San Jose’s City Council is currently reviewing the city’s proposed 2009-2010 budget, which is aimed at closing an $84.2 million deficit in the general fund. The process will continue through next month, and it is anticipated that the budget will be adopted on June 23.

Over the past seven years, the city has admittedly turned to short-term fixes, using one-time dollars to close the budget gap rather than making necessary long-term fixes. Like many Americans, “the City has been living beyond its means,” said San Jose’s City Manager Debra Figone in a message.

This year, however, 97 percent of the budget – all but $2.9 million – will be balanced with ongoing solutions, compared with 86 percent last year.


Like the rest of the country, San Jose is facing an economic downturn spurred largely by falling real estate prices. Property tax makes up about a quarter of the city’s revenue – its largest source – but because of declining home values, property taxes are expected to decline by 7 percent.

Sales taxes, another key source of revenue, are also expected to decrease, by about 5 percent next year.

Figone also made it clear, however, that the city will have to make some sacrifices, the most significant of which will be felt in reduced and eliminated services and jobs.

Among the proposed cuts: downsized fire stations including the elimination of the entire company at the San Jose neighborhood of Auzerais, which employed 13 firefighters. The station will be shuttered this August, resulting in $2.2 million in cost savings for the city.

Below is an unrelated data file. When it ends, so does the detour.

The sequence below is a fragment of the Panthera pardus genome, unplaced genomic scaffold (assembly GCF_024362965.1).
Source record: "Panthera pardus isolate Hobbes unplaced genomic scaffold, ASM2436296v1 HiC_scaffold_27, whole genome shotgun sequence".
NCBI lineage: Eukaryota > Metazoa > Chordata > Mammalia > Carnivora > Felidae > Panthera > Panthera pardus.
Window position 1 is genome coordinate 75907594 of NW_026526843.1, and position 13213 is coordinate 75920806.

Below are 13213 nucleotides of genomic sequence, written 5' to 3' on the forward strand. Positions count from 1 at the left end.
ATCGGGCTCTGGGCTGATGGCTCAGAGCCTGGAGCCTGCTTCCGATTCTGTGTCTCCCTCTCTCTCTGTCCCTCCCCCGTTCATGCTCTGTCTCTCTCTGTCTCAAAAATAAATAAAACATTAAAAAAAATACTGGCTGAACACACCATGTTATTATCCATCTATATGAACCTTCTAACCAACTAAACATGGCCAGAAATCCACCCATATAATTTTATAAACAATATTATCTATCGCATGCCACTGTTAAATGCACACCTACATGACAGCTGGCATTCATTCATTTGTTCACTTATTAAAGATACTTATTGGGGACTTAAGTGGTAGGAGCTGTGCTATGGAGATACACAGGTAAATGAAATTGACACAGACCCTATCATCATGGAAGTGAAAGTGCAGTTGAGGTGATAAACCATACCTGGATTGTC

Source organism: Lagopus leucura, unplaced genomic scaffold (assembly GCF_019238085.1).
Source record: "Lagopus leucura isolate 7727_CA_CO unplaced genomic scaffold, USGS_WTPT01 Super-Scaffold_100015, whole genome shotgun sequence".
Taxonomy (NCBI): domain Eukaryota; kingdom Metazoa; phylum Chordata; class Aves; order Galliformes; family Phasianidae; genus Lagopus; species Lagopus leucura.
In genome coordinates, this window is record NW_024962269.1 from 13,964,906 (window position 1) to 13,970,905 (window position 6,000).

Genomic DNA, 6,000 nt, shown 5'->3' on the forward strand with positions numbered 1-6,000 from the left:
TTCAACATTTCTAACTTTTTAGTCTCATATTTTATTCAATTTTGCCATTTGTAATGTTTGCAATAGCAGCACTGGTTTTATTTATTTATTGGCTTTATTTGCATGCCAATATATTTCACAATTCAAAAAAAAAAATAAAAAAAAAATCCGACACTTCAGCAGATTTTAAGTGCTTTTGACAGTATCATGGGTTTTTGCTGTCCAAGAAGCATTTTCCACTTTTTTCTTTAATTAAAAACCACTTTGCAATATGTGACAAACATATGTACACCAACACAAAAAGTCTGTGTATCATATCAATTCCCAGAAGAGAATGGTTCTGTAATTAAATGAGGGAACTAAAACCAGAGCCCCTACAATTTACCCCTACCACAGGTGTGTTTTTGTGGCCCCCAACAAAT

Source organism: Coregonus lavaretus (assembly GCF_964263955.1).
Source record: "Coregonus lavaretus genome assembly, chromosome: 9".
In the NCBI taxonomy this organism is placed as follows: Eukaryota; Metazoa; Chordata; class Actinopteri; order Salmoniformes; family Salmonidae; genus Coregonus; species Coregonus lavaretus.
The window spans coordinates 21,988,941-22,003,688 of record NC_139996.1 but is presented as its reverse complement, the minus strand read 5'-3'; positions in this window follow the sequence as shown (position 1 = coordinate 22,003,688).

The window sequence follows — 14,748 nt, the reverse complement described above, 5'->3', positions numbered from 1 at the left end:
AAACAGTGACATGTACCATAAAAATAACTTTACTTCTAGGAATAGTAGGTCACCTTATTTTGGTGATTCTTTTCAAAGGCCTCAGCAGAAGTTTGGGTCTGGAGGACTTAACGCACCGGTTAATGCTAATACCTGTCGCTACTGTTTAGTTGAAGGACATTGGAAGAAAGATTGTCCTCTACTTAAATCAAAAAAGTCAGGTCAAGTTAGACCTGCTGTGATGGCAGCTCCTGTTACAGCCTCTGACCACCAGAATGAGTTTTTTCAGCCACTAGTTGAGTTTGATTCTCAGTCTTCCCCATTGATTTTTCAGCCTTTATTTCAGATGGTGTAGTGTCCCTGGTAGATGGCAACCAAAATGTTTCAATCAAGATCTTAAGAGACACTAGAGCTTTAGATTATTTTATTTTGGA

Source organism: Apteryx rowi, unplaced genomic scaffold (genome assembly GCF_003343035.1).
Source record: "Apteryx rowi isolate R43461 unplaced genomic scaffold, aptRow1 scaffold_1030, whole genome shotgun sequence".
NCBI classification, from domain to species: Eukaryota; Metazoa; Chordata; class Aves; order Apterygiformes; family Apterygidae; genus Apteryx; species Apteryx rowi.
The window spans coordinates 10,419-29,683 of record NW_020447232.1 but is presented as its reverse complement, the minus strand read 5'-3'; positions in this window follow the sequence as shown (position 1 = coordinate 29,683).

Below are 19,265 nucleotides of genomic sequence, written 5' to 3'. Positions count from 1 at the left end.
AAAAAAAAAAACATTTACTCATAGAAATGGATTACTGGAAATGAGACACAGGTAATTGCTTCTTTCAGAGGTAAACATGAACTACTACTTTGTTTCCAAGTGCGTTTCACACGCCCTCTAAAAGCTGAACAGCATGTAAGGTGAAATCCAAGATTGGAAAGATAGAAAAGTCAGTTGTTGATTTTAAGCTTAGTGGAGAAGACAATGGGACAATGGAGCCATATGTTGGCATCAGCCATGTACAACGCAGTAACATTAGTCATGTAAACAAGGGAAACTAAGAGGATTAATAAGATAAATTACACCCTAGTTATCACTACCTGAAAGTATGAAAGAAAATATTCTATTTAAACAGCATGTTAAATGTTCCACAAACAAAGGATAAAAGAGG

Police services will also feel the pinch with the city deferring the addition of 25 vacant spots, eliminating nine open positions and getting rid of the horse mounted unit altogether. These three reductions alone would add $4 million towards closing the budget shortfall.

Neighborhood services will also be cut, with the most significant proposed reductions coming from the public library. Branch hours will be decreased by an average of 13 hours, resulting in about 26 positions being eliminated and a cost-savings to the city of $2 million.

Other proposed reductions in this department include the elimination of six community centers, some of which cater to the elderly, and the closing of the Level 1 Homework Center, which served San Jose’s youth population.

Significant reductions will also be made in the city’s transportation department. The airport alone will shed 43 jobs including those in the ground transportation, communications and IT units.

While San Jose’s citizens were largely spared these types of service cutbacks in past years, “The dramatic decline in City revenues has been too severe to continue stretching out ever-diminishing resources,” said Figone.